Finding the proper word to describe the diverse minority groups within Britain is about more than just semantics; it becomes an issue of finding a single word that is both accurate and respectful. In contemporary Britain, the acronym ‘BAME’ (Black, Asian, and minority ethnic) is often used as a catch-all term to describe non-white people. However, this superficially conflates Black and Asian identities and promotes a false sense of unity in favour of linguistic expediency.
Reviewing the historical dynamic between Africans and Indians in the British Caribbean exemplifies how the burden of societal injustice is seldom borne uniformly; using a single umbrella term to encapsulate an inherently diverse experience obfuscates the social realities of each group.
In the wake of the emancipation of African slaves in 1833, British plantation owners were desperate for a new source of cheap labour. To fill the labour vacuum, destitute Indians were recruited by the hundreds of thousands through the promise of a better life in the British Caribbean. Known as the indentured labour system, Indians who were otherwise unable to pay for the voyage signed a contract binding them to approximately five years of plantation labour for a fixed wage in exchange for passage to the British Caribbean. Between 1845-1917, 147,592 Indians arrived in Trinidad under the indentured labour system and an approximate total of 239,000 Indians arrived in Guyana. While slavery was technically illegal, indentured servitude became a new form of government-sanctioned ‘unfreedom’.
The influx of cheap Indian labour kept wages artificially low. Workers were unable to strike for higher wages or better treatment because the constant arrival of new Indians with contracts binding them to low-wage labour made all workers dispensable. Additionally, the draconian terms of Indian labour contracts, strictly enforced by colonial authorities, meant that any insurrection or refusal to work would result in heavy fines and imprisonment. Although initially the white plantation owners were outraged by African emancipation, the indentured labour system filled the labour vacuum as Africans moved to other occupations, which ultimately enabled the British to consolidate power and production that might have otherwise been challenged by freed Africans on their own.
Although Indian indentured labourers occupied the lowest socio-economic positions in Trinidad and Guyana, emancipated Africans generally viewed these new arrivals as an existential threat to their economic livelihood. Few freed Africans worked for their former slave masters. Rather, their newfound economic mobility had laid the foundations for a fragile yet burgeoning middle class. In his book Caribbean Masala: Indian identity in Guyana and Trinidad, Dave Ramsaran explains how “Africans, once at the bottom of the social scale, now had an easily recognisable class to which they could feel superior”. Furthermore, “Indo-Trinidadians were also hostile to African Trinidadians […] because of the colour of the Africans’ skin and the texture of their hair, Indo-Trinidadians equated them with the followers of the demon god Raavan from the Hindu Ramayana”. British colonial authorities recognised and manipulated these economic and political conditions to consolidate the social divisions amongst Indians and freed Africans, thereby pre-empting any threat of a unified African-Indian front.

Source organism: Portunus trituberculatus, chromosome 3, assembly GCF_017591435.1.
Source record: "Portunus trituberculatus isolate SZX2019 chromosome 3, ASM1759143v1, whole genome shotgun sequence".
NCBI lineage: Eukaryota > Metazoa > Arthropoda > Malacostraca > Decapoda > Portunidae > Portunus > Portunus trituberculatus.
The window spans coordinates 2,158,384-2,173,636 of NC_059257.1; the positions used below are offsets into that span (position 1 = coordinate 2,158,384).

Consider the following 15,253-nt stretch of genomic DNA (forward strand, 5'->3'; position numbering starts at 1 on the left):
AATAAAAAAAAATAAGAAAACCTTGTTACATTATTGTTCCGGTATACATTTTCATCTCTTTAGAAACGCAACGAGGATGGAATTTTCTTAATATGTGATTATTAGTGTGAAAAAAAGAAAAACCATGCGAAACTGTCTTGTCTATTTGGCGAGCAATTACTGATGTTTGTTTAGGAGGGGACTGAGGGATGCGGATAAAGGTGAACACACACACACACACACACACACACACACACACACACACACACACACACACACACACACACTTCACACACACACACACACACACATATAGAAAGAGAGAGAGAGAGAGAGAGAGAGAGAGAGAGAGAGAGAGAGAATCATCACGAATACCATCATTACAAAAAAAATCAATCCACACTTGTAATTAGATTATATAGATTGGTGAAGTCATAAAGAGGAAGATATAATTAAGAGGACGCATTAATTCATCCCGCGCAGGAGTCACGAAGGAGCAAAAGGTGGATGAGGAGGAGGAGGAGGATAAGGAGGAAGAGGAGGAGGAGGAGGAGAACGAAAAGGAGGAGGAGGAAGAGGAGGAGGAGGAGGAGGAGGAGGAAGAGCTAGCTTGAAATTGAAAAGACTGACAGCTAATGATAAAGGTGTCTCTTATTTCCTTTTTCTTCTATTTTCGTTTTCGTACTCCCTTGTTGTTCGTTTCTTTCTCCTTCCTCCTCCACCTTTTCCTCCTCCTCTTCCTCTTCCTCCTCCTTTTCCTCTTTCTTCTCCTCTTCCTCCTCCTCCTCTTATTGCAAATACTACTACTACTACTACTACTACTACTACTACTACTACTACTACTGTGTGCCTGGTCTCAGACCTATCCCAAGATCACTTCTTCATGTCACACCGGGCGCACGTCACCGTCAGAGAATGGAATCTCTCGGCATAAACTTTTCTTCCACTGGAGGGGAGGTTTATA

While there is inherent power in solidarity, this extends only as far as it does not compromise the unique interests of each group. In the case of colonial Trinidad and Guyana, both Africans and Indians may have benefitted from lobbying collectively for fairer labour laws. However, despite both groups being oppressed under British rule, the African and Indian experience under this repressive rule diverged greatly. Using a single term to describe this oppression would unjustly conflate the experience of both groups and promote a false sense of historical unity.
Similarly, using the term BAME when describing the nuances of contemporary societal injustices, would be as futile as trying to use this umbrella term to understand the diverse historical reality of oppressed groups in colonial Trinidad and Guyana.
Furthermore, the term BAME explicitly singles out two groups: black and Asian. Yet delineating a rigid separation between these two groups implies that ethnic identities are mutually-exclusive. In reality, according to the CIA World Factbook, around 20% of Guyanese and 23% of Trinidadians today identify as ‘mixed race’ to some degree. Umbrella terms with specific delineations, therefore, run the risk both being too ambiguous and too specific to represent the true intersectional nature of identity.
Viewing racial oppression in colonial Trinidad and Guyana through a BAME lens exemplifies how superficial terms often lead to a superficial understanding of reality. The contemporary use of the term in the UK equally conflates the unique experience of each group it is meant to represent, which undermines its overall utility as an accurate descriptor. While there is space in the English vernacular for certain umbrella terms, BAME attempts to balance the intersection between generalisation and specificity, but ultimately fails at both.
Christopher Lindrud is International Coordinator at the Trade Center of the Americas.